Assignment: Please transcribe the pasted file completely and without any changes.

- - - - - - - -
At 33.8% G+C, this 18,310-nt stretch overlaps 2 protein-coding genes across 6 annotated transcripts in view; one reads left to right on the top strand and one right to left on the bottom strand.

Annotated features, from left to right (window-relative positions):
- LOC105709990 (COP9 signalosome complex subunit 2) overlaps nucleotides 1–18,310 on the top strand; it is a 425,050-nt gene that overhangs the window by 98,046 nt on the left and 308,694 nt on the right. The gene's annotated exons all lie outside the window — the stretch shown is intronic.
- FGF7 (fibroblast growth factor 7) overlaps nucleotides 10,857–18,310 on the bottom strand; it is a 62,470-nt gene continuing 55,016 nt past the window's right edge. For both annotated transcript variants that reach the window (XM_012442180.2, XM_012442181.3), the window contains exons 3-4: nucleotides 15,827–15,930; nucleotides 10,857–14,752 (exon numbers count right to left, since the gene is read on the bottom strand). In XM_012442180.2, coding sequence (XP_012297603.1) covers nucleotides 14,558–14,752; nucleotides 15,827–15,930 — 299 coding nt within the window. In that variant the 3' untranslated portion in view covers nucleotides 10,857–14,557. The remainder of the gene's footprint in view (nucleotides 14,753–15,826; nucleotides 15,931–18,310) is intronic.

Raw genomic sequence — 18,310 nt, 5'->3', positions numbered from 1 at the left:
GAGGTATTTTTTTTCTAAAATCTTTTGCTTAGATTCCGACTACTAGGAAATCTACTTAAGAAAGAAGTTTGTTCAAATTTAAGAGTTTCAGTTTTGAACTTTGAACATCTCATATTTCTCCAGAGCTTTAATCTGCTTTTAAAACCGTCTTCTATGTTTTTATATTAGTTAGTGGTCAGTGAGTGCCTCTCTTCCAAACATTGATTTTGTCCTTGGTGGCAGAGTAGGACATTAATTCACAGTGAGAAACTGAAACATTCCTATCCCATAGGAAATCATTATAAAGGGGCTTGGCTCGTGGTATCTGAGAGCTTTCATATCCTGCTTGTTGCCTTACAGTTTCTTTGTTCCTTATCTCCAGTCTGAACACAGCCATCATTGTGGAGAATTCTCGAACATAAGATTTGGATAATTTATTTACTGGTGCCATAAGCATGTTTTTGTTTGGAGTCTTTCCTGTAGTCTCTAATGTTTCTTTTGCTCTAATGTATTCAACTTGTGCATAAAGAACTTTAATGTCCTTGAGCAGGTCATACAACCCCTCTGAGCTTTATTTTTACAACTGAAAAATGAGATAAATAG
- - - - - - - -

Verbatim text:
At 33.8% G+C, this 18,310-nt stretch overlaps 2 protein-coding genes across 6 annotated transcripts in view; one reads left to right on the top strand and one right to left on the bottom strand.

Annotated features, from left to right (window-relative positions):
- LOC105709990 (COP9 signalosome complex subunit 2) overlaps nucleotides 1–18,310 on the top strand; it is a 425,050-nt gene that overhangs the window by 98,046 nt on the left and 308,694 nt on the right. The gene's annotated exons all lie outside the window — the stretch shown is intronic.
- FGF7 (fibroblast growth factor 7) overlaps nucleotides 10,857–18,310 on the bottom strand; it is a 62,470-nt gene continuing 55,016 nt past the window's right edge. For both annotated transcript variants that reach the window (XM_012442180.2, XM_012442181.3), the window contains exons 3-4: nucleotides 15,827–15,930; nucleotides 10,857–14,752 (exon numbers count right to left, since the gene is read on the bottom strand). In XM_012442180.2, coding sequence (XP_012297603.1) covers nucleotides 14,558–14,752; nucleotides 15,827–15,930 — 299 coding nt within the window. In that variant the 3' untranslated portion in view covers nucleotides 10,857–14,557. The remainder of the gene's footprint in view (nucleotides 14,753–15,826; nucleotides 15,931–18,310) is intronic.

Raw genomic sequence — 18,310 nt, 5'->3', positions numbered from 1 at the left:
GAGGTATTTTTTTTCTAAAATCTTTTGCTTAGATTCCGACTACTAGGAAATCTACTTAAGAAAGAAGTTTGTTCAAATTTAAGAGTTTCAGTTTTGAACTTTGAACATCTCATATTTCTCCAGAGCTTTAATCTGCTTTTAAAACCGTCTTCTATGTTTTTATATTAGTTAGTGGTCAGTGAGTGCCTCTCTTCCAAACATTGATTTTGTCCTTGGTGGCAGAGTAGGACATTAATTCACAGTGAGAAACTGAAACATTCCTATCCCATAGGAAATCATTATAAAGGGGCTTGGCTCGTGGTATCTGAGAGCTTTCATATCCTGCTTGTTGCCTTACAGTTTCTTTGTTCCTTATCTCCAGTCTGAACACAGCCATCATTGTGGAGAATTCTCGAACATAAGATTTGGATAATTTATTTACTGGTGCCATAAGCATGTTTTTGTTTGGAGTCTTTCCTGTAGTCTCTAATGTTTCTTTTGCTCTAATGTATTCAACTTGTGCATAAAGAACTTTAATGTCCTTGAGCAGGTCATACAACCCCTCTGAGCTTTATTTTTACAACTGAAAAATGAGATAAATAG